Guest Editorial -For Plateworld.com
Don Baudrand, Don Baudrand Consulting, e-mail:email@example.com
Doís & Doníts
Pitting: The Most frequent Cause of plating failures:
Looking back in my years of consulting, I found that pitting was the most often cause of plating failure.
When expected results are not realized from plated deposits, failure analysis should be done to determine causes. If corrections are to be effective, all the possible causes for failure should be considered.
It is essential to select the correct coating and thickness for the applications
It is important to know the properties and characteristics of plated deposit in order to properly select the best coating for the application. Corrosion protection (sacrificial or chemical resistance of the plated coating), electrical properties, including specific resistivity, magnetic characteristics, etc., mechanical characteristics such as tensile strength, ductility, smoothness, hardness, abrasion resistance, etc. are important considerations. The influence of the basis metal plays a very large roll in the cause of pitting. Environmental factors also play a part in the selection.
In my years of consulting the most frequent problem platers and their customers have reported, is "pitting" and the many manifestations of pitting.
What causes Pitting?
Pits in the basis metal.
The basis material is one of the most often causes of pitting of the plated deposit. Obviously, if there is visible pitting on the surface of the object to be plated, there is a chance of pitted plated deposits. More subtly, slight tears from machining that are barley visible, as well as visible small surface imperfections can cause pitting in the deposit. How so? you ask. Because the voids are likely to contain machining oils that cannot be removed in the cleaning operations. Why? Because the slight tears provide capillary inclusion of the contaminants that tend to stay put. Unless the cleaners are high temperature, and sometimes even at higher than normal operating temperature the materials cannot be removed, nor can they be rinsed out. The bleed out often occurs in the plating solution, particularly if it is electroless nickel operated at 85-90C (185-194F) where the thermal expansion of the metal releases the bad stuff resulting in pits. And in plating solutions that use surfactants or are naturally low surface tension. What is the remedy? One is to use alternate hot then cold rinsing after the cleaner tank.
The more obvious remedy is to improve the machining operation by using sharp tools and follow good practices such as controlling the depth per pass using water soluble (not water dispersible) cutting lubricants where possible.
Pitts induced by the preparation process
Plating process that generates hydrogen can cause hydrogen pitting. This is often overcome by increasing the agitation around the surfaces being plated. There is a tendency to blame natural hydrogen evolution for pitting caused by other sources. In a sense most pitting involves hydrogen evolution whether or not it is normal for the particular plating solution.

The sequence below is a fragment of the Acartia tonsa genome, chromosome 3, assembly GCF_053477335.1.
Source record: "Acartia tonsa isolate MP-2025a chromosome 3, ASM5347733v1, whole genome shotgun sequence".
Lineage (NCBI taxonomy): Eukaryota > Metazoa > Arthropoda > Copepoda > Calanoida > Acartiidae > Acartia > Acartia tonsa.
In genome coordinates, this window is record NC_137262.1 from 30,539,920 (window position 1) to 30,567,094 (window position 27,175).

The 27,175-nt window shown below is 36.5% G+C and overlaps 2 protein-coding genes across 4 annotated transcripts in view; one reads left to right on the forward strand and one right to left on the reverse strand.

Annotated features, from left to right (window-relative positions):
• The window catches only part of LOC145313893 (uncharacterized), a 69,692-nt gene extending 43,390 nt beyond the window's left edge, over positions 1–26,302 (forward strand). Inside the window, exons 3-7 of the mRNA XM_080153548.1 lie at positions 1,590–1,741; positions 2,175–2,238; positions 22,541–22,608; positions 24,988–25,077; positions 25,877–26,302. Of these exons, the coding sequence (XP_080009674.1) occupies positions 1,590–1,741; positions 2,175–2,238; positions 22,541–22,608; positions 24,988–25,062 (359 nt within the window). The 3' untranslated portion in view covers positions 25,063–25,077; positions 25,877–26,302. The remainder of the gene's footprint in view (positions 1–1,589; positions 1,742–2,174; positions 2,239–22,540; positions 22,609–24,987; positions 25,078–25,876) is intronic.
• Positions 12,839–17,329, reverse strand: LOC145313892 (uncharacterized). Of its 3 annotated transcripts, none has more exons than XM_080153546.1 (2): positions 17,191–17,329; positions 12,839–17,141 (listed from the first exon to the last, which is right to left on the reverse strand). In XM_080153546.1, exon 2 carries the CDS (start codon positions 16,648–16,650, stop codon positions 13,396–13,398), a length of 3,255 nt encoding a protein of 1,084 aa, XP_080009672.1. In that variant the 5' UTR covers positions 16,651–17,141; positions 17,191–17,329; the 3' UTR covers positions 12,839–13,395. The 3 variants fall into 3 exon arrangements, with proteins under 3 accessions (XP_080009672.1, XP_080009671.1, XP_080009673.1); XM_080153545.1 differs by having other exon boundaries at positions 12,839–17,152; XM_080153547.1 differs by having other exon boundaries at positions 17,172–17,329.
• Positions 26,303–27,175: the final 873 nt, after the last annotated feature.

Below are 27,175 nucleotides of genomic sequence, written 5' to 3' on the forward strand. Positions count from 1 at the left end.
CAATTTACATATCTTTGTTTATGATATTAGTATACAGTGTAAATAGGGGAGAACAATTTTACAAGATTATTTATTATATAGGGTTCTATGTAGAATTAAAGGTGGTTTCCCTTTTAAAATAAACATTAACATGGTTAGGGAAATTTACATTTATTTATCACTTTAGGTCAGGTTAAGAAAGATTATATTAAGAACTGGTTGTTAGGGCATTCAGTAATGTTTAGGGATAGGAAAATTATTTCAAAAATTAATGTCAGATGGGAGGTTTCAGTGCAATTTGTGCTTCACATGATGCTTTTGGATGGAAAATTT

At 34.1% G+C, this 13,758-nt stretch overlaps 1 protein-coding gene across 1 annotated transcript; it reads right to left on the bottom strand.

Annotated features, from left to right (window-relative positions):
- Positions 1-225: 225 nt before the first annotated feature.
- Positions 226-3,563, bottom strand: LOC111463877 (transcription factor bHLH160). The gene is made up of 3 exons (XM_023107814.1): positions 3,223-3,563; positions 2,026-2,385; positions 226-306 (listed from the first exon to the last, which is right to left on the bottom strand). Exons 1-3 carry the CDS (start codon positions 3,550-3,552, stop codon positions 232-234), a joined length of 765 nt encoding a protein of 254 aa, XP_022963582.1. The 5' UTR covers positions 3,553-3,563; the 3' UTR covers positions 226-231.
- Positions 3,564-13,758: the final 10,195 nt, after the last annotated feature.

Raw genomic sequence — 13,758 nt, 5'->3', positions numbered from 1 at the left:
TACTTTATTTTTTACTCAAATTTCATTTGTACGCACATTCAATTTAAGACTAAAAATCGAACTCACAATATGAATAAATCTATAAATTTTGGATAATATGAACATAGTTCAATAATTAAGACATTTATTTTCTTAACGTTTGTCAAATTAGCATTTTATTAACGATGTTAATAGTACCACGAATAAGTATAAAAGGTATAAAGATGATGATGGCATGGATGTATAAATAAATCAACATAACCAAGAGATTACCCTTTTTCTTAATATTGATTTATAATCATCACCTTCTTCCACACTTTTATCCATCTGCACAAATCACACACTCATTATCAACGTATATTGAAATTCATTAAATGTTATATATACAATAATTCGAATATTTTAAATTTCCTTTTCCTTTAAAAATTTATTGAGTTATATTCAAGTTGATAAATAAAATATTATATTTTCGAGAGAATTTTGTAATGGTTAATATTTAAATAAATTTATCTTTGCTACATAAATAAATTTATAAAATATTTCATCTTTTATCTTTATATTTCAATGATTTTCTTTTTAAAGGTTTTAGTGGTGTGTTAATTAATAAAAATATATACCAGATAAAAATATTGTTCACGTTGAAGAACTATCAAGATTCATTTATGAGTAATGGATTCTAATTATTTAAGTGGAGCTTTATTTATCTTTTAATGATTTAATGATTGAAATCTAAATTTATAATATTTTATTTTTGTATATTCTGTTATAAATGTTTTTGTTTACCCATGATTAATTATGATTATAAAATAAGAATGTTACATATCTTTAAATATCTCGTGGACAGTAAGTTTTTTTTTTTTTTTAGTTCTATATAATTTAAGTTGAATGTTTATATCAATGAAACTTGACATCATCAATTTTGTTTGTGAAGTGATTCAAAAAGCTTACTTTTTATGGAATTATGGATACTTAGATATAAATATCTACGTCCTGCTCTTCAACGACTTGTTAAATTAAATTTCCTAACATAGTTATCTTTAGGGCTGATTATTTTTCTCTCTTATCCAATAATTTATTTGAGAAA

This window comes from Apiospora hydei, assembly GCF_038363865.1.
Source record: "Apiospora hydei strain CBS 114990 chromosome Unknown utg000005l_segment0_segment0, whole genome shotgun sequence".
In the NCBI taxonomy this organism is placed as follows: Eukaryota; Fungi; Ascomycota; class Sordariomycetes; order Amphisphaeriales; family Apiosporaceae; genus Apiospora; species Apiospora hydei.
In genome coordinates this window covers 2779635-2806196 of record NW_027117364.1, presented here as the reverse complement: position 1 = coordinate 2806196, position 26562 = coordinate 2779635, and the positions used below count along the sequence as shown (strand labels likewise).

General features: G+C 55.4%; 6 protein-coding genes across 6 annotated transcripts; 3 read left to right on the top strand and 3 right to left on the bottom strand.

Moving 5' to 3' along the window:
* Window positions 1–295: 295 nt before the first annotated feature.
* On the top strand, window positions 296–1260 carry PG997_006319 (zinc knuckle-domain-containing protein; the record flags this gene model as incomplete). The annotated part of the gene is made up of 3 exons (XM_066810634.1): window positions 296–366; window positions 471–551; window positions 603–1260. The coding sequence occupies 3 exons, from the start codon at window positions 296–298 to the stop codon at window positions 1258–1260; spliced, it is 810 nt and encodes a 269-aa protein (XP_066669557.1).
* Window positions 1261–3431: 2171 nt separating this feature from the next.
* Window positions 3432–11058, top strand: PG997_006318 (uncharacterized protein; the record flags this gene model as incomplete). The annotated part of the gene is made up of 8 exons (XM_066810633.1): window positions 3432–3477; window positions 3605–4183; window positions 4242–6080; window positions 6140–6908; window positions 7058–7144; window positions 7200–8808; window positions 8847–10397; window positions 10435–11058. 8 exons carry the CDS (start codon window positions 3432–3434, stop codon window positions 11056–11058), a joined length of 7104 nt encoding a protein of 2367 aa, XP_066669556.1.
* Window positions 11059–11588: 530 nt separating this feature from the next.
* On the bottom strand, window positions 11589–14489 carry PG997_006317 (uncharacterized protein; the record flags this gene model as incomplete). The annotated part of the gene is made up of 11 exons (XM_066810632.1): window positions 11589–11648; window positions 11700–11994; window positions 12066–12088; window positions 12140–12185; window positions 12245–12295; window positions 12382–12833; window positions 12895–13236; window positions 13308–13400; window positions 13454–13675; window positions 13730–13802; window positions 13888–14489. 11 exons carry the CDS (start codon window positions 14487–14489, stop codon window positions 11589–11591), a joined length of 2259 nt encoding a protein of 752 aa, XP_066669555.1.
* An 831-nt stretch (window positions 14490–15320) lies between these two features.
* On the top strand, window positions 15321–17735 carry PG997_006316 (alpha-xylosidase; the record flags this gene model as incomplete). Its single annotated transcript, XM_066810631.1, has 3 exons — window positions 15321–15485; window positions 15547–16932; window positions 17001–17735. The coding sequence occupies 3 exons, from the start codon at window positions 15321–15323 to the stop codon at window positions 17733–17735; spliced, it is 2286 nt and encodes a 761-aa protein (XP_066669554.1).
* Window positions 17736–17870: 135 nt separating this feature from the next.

The most frequent process cause of pitting when plating onto aluminum is the pre-treatment
The use of etch-cleaners, while being very efficient in removing soils can over etch aluminum. Non-etch alkaline cleaners often contain silicates that are difficult to rinse and may leave residues. One remedy is to use a mildly alkaline first rinse that can help remove the silicates. Another remedy is to use a mild acid cleaner or a mildly etching alkaline cleaner that will not be left for long times in the cleaner solution.
The plating solution can be contaminated or out of balance chemically. Gas pitting is the usual result.
Over etching aluminum alloys in the pre-plating process often results in a pitted deposit. Alkaline etches became popular for some alloys of aluminum to aid cleaning. Alkaline etching of aluminum alloys is corrosive to the aluminum and does not have an effect on most of the alloying constituents. Pits can be induced easily leaving traces of the alkali in the resulting pits. Acids attack the aluminum as well as attacking some of the alloying constituents. This is good if it is not over done. Silicon containing aluminum alloys are venerable to over etching even in short time cycles because aluminum is etched around the silicon inclusion. There can be enough etching of the aluminum to leave small capillary holes around the silicon, entrapping acid in the voids. When the zincate solution is introduced the acid is neutralized then the alkaline nature of the zincate solution further etched around the silicon particle increasing the size of the hole. The second zincate solution can etch a little more. By the time the item reaches the plating solution there is enough voids, with foreign chemicals entrapped, to cause severe pitting of the plating solution.
Over stabilization of Electroless nickel plating solutions is a possible cause.
Pitting is often the root cause when Q.C. inspection sees surface discoloration, blisters, rough, and spots on the surface, overall roughness,
Ron Duncan listed several surface defects. (2)
Select the right Plating and thickness for the application.
Inspect the surface before plating for pits surfaces.
Use the proper cleaner for the application.
Use short etch cycles, lower temperature,
time, and short times in the zincates for aluminum processing.
Seal porous casting of steel and/or aluminum before plating.
Maintain the plating solution at its highest efficiency to minimize hydrogen gassing.
Try to plate poorly machined items.
Try to plate over obviously pitted or pores.
Neglect the cleaner concentration, or age of the cleaner.
Use silicon containing lubricants.
Allow the plating solution to accumulate impurities.
"The effect of the Substrate on defects in Electroless Nickel
Coatings." Journal of
Applied Surface Finishing 1 (2),127-132 (2006)
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